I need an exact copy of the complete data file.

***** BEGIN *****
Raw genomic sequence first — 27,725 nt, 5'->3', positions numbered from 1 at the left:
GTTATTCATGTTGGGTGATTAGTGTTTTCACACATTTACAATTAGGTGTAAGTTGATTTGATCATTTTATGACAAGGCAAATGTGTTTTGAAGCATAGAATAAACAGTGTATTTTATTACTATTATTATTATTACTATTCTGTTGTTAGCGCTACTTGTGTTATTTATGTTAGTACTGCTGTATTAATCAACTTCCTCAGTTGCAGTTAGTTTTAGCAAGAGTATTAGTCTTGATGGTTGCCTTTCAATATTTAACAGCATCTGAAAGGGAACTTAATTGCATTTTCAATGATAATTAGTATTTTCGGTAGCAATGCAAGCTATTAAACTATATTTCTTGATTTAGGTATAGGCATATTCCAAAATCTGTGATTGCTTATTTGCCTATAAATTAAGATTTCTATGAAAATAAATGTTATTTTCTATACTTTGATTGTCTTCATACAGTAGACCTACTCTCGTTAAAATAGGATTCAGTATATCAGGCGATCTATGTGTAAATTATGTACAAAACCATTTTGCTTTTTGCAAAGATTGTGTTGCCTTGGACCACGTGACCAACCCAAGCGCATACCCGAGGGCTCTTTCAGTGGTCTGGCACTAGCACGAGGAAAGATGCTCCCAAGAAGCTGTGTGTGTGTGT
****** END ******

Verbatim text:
Raw genomic sequence first — 27,725 nt, 5'->3', positions numbered from 1 at the left:
GTTATTCATGTTGGGTGATTAGTGTTTTCACACATTTACAATTAGGTGTAAGTTGATTTGATCATTTTATGACAAGGCAAATGTGTTTTGAAGCATAGAATAAACAGTGTATTTTATTACTATTATTATTATTACTATTCTGTTGTTAGCGCTACTTGTGTTATTTATGTTAGTACTGCTGTATTAATCAACTTCCTCAGTTGCAGTTAGTTTTAGCAAGAGTATTAGTCTTGATGGTTGCCTTTCAATATTTAACAGCATCTGAAAGGGAACTTAATTGCATTTTCAATGATAATTAGTATTTTCGGTAGCAATGCAAGCTATTAAACTATATTTCTTGATTTAGGTATAGGCATATTCCAAAATCTGTGATTGCTTATTTGCCTATAAATTAAGATTTCTATGAAAATAAATGTTATTTTCTATACTTTGATTGTCTTCATACAGTAGACCTACTCTCGTTAAAATAGGATTCAGTATATCAGGCGATCTATGTGTAAATTATGTACAAAACCATTTTGCTTTTTGCAAAGATTGTGTTGCCTTGGACCACGTGACCAACCCAAGCGCATACCCGAGGGCTCTTTCAGTGGTCTGGCACTAGCACGAGGAAAGATGCTCCCAAGAAGCTGTGTGTGTGTGT